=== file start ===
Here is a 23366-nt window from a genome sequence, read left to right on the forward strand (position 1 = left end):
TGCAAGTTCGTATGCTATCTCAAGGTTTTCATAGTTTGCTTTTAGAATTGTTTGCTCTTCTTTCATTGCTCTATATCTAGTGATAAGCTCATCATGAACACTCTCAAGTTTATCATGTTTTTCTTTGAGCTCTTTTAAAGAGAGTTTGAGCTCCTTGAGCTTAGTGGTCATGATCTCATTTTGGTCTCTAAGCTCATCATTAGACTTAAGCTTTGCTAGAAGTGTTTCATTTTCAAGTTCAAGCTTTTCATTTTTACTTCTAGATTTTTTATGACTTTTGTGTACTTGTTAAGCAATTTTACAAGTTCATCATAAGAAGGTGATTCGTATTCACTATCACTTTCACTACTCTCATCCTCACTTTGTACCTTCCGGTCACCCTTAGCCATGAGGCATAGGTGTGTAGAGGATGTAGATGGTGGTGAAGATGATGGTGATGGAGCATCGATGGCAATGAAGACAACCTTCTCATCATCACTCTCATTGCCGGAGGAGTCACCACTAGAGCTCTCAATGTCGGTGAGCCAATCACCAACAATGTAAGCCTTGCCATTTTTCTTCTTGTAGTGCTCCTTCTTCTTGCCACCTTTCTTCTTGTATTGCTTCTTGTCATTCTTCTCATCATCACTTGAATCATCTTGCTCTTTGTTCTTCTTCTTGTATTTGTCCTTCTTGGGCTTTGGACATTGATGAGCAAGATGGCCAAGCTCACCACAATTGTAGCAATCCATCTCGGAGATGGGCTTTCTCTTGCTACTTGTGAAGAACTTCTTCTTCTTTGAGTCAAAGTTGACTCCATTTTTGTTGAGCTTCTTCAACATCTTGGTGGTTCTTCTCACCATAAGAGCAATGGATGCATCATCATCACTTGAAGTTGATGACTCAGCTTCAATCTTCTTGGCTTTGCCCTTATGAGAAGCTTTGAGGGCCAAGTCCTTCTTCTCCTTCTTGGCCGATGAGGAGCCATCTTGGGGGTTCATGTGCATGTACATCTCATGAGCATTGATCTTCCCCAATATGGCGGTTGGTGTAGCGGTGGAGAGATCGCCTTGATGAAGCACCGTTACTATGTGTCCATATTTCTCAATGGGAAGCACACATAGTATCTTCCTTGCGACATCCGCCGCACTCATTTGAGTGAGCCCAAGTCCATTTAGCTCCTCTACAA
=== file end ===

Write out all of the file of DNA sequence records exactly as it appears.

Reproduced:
Here is a 23366-nt window from a genome sequence, read left to right on the forward strand (position 1 = left end):
TGCAAGTTCGTATGCTATCTCAAGGTTTTCATAGTTTGCTTTTAGAATTGTTTGCTCTTCTTTCATTGCTCTATATCTAGTGATAAGCTCATCATGAACACTCTCAAGTTTATCATGTTTTTCTTTGAGCTCTTTTAAAGAGAGTTTGAGCTCCTTGAGCTTAGTGGTCATGATCTCATTTTGGTCTCTAAGCTCATCATTAGACTTAAGCTTTGCTAGAAGTGTTTCATTTTCAAGTTCAAGCTTTTCATTTTTACTTCTAGATTTTTTATGACTTTTGTGTACTTGTTAAGCAATTTTACAAGTTCATCATAAGAAGGTGATTCGTATTCACTATCACTTTCACTACTCTCATCCTCACTTTGTACCTTCCGGTCACCCTTAGCCATGAGGCATAGGTGTGTAGAGGATGTAGATGGTGGTGAAGATGATGGTGATGGAGCATCGATGGCAATGAAGACAACCTTCTCATCATCACTCTCATTGCCGGAGGAGTCACCACTAGAGCTCTCAATGTCGGTGAGCCAATCACCAACAATGTAAGCCTTGCCATTTTTCTTCTTGTAGTGCTCCTTCTTCTTGCCACCTTTCTTCTTGTATTGCTTCTTGTCATTCTTCTCATCATCACTTGAATCATCTTGCTCTTTGTTCTTCTTCTTGTATTTGTCCTTCTTGGGCTTTGGACATTGATGAGCAAGATGGCCAAGCTCACCACAATTGTAGCAATCCATCTCGGAGATGGGCTTTCTCTTGCTACTTGTGAAGAACTTCTTCTTCTTTGAGTCAAAGTTGACTCCATTTTTGTTGAGCTTCTTCAACATCTTGGTGGTTCTTCTCACCATAAGAGCAATGGATGCATCATCATCACTTGAAGTTGATGACTCAGCTTCAATCTTCTTGGCTTTGCCCTTATGAGAAGCTTTGAGGGCCAAGTCCTTCTTCTCCTTCTTGGCCGATGAGGAGCCATCTTGGGGGTTCATGTGCATGTACATCTCATGAGCATTGATCTTCCCCAATATGGCGGTTGGTGTAGCGGTGGAGAGATCGCCTTGATGAAGCACCGTTACTATGTGTCCATATTTCTCAATGGGAAGCACACATAGTATCTTCCTTGCGACATCCGCCGCACTCATTTGAGTGAGCCCAAGTCCATTTAGCTCCTCTACAA